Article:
A U.N.-established international auditing board called on the United States to repay Iraq $208 million in disputed fees for Kellogg, Brown & Root, a Halliburton subsidiary that received nearly $1.4 billion in contracts without having to compete for the delivery of fuel and the repair of Iraq's oil infrastructure.
The board's finding adds to the criticism of the United States' handling of the postwar reconstruction of Iraq after the U.S.-led invasion of the oil-rich country in March 2003. The role of Halliburton -- the company run by Richard B. Cheney before he became George W. Bush's running mate in the 2000 presidential campaign -- in Iraq's reconstruction has fueled charges of political favoritism.
The International Advisory and Monitoring Board commissioned its latest report into the U.S.-led coalition's use of noncompetitive bidding in December, after Pentagon officials refused for months to furnish the board with copies of the Pentagon's internal audits into Kellogg, Brown & Root's activities. Copies of five audits eventually given to the board were so heavily redacted, to omit what Pentagon officials characterized as proprietary information, that they could not be used.
The U.N. board, which was established in May 2003 by the U.N. Security Council to monitor the use of Iraq's oil revenue by the U.S.-led coalition, struck a compromise in December with the United States. The deal required the appointment of an independent auditor to examine 24 contracts valued at more than $1.9 billion between June 2003 and June 2004. The contracts, which were funded largely through Iraqi oil revenue, were administered by the Army Corps of Engineers.
The firm KPMG was hired to do the audit, which included Kellogg, Brown & Root's $1.4 billion deal. However, KPMG, which also is employed by KBR, recused itself from auditing KBR's contract, citing a conflict of interest. KPMG's audit of the 23 other contracts uncovered problems, including instances in which there was insufficient evidence to "justify noncompetitive" contracts and "discrepancies" in the billed amounts.
The Pentagon then selected a U.S. government agency, the Special Inspector General for Iraq Reconstruction, to conduct the KBR audit. The audit agency is headed by Stuart W. Bowen Jr., who reports to Defense Secretary Donald H. Rumsfeld and Secretary of State Condoleezza Rice. The agency said the decision to hire KBR was "appropriately justified" because the firm had prepared a classified plan for the reconstruction of Iraq's oil industry and had a cadre of individuals with the security clearance necessary to work on the program.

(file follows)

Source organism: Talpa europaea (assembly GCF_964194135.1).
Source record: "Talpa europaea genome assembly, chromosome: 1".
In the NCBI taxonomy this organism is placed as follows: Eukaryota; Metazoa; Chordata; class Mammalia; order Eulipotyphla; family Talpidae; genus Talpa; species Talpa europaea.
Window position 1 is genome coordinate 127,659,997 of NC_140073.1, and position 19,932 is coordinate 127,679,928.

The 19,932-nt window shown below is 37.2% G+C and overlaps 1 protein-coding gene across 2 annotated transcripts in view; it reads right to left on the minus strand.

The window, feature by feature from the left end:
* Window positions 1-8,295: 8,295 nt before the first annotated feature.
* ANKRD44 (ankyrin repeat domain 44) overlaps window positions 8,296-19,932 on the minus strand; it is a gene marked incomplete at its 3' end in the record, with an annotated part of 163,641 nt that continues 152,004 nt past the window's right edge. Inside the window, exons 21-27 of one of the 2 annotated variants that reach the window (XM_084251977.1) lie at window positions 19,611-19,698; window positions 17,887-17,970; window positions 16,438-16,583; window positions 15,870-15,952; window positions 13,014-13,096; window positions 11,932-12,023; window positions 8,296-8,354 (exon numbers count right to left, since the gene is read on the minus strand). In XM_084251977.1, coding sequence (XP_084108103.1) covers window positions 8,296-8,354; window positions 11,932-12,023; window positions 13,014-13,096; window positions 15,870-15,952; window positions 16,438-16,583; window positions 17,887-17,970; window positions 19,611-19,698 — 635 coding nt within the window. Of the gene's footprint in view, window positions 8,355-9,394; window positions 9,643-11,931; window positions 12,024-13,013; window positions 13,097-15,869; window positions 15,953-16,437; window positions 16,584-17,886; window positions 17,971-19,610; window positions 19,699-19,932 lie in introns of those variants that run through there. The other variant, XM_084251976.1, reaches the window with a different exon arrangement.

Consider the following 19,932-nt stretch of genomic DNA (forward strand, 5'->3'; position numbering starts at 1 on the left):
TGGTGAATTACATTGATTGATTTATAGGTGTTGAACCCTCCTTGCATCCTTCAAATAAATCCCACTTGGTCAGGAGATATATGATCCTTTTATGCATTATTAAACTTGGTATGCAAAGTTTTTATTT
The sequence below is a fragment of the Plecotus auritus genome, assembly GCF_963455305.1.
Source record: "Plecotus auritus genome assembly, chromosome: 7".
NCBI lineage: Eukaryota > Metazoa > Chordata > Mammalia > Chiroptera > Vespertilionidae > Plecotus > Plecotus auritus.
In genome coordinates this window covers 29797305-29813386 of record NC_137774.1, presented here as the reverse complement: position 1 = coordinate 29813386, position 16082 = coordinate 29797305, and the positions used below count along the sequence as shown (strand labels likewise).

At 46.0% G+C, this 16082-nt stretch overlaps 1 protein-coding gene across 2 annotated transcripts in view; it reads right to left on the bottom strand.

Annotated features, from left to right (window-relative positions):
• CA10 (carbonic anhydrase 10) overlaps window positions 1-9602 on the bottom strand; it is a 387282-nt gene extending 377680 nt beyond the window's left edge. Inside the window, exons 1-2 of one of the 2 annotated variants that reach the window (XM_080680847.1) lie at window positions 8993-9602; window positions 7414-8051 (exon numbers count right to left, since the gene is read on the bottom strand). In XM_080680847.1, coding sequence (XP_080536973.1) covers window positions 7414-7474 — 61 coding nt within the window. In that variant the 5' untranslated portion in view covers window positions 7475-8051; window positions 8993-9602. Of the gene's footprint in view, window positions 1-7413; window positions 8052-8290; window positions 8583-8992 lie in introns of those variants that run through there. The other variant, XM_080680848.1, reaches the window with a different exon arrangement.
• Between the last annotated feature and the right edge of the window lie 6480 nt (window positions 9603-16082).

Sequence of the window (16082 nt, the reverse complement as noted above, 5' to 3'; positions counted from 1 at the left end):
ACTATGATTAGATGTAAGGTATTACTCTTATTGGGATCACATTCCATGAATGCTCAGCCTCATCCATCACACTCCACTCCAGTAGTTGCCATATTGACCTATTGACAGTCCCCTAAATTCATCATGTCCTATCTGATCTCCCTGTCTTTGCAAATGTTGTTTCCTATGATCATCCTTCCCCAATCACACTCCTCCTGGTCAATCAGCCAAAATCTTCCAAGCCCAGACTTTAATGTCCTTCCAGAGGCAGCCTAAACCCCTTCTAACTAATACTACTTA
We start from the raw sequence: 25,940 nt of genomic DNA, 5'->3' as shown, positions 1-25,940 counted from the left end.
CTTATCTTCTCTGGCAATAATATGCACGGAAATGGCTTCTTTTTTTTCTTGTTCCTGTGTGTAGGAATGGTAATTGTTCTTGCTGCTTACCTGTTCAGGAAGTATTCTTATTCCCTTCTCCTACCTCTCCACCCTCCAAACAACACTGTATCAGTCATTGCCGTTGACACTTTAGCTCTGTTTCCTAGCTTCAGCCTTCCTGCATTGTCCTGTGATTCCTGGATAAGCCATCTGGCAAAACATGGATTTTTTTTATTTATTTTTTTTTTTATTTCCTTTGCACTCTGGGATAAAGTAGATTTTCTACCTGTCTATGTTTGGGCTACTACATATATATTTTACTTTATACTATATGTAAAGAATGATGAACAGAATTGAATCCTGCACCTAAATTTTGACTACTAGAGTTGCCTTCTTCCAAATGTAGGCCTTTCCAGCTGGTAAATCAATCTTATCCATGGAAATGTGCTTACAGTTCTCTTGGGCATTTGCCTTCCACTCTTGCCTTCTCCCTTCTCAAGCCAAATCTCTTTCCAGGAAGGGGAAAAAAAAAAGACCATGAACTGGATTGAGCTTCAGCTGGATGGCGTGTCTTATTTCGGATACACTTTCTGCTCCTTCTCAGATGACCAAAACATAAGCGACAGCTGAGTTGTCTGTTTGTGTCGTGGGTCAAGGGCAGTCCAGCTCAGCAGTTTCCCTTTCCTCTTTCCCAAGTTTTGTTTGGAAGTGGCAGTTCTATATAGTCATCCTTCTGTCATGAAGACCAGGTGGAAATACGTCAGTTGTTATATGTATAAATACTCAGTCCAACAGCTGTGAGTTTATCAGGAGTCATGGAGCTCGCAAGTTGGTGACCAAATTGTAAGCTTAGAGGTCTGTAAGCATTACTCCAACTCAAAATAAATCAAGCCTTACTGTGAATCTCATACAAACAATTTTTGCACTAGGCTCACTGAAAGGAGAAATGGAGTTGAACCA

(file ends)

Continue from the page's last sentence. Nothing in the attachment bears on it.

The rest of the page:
But Bowen's 34-page report included a reference to an audit by the Defense Contract Audit Agency, the Pentagon's chief auditing agency, citing more than $208 million in what it considered unacceptable costs. The findings were reported in Saturday's New York Times.
Halliburton spokeswoman Cathy Mann maintains that KBR fairly incurred the costs cited in the Pentagon audit and said that it would be wrong to imply that the company overcharged for its services. "The costs questioned in the SIGIR report are just that -- questioned costs," she wrote in an e-mail. "The auditors have raised questions about the support and the documentation rather than questioning the fact that we have incurred the costs. Many of the Pentagon audit agency's questions have been about the quality of supporting documentation for costs that KBR clearly incurred."
The International Advisory and Monitoring Board, which is composed of auditors from the United Nations, the World Bank and the International Monetary Fund, said in a statement Friday that it "regrets" KMPG's decision to recuse itself from the KBR contract only after it was hired. It also "regrets" the United States' failure to inform it about the decision to appoint SIGIR until "very late" in the process, the statement added.
The board also recommended that any money paid to contractors, including the $208 million identified by Pentagon auditors, "that cannot be supported as fair be reimbursed expeditiously."